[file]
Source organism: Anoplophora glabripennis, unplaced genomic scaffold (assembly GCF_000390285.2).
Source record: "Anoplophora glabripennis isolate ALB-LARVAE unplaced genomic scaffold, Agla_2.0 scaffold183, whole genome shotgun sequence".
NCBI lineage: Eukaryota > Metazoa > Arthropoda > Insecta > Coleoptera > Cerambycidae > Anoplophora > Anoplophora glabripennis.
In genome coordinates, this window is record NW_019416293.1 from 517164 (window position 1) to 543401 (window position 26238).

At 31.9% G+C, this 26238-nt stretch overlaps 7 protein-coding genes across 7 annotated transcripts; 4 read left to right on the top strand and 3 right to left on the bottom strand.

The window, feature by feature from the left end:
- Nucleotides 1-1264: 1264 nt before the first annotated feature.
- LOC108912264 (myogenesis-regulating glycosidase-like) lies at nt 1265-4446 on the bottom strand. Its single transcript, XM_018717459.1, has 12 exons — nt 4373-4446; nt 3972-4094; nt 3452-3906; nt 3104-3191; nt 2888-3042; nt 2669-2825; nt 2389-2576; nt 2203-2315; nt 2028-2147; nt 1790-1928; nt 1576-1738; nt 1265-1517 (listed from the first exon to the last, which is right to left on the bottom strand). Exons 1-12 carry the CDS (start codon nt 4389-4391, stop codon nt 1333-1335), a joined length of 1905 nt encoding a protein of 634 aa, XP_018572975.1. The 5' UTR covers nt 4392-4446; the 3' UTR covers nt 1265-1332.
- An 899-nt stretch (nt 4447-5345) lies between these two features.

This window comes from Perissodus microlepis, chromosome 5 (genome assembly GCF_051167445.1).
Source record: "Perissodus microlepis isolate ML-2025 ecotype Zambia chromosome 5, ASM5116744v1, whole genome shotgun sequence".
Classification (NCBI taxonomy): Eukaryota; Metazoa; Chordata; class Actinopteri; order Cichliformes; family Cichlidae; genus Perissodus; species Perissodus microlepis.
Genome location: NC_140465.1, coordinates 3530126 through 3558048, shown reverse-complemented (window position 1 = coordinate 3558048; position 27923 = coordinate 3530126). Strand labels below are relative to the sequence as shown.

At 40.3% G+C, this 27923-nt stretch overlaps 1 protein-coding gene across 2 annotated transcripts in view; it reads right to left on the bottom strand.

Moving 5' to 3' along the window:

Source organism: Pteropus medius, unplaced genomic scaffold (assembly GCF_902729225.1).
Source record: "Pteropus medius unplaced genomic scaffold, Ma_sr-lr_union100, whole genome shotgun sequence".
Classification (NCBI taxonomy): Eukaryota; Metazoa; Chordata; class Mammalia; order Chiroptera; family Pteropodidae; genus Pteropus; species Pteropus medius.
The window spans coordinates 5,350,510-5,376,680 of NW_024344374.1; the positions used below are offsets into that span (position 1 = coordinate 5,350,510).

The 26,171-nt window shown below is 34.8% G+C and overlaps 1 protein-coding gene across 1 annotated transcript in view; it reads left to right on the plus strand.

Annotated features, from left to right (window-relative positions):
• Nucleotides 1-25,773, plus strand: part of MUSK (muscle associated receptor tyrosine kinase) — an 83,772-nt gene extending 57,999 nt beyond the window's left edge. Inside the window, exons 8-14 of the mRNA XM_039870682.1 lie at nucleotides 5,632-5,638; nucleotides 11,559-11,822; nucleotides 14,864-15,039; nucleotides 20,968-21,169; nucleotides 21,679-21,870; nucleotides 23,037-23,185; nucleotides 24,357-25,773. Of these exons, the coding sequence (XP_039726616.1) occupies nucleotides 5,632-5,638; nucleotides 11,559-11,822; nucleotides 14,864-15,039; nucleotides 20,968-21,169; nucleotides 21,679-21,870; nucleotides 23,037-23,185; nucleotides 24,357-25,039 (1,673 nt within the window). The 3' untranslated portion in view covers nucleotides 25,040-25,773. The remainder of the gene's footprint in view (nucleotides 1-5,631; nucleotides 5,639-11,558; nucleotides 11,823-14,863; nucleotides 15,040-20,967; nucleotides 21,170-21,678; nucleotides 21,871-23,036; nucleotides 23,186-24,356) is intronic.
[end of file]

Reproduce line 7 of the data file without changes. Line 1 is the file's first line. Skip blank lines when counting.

- Nucleotides 1-1264: 1264 nt before the first annotated feature.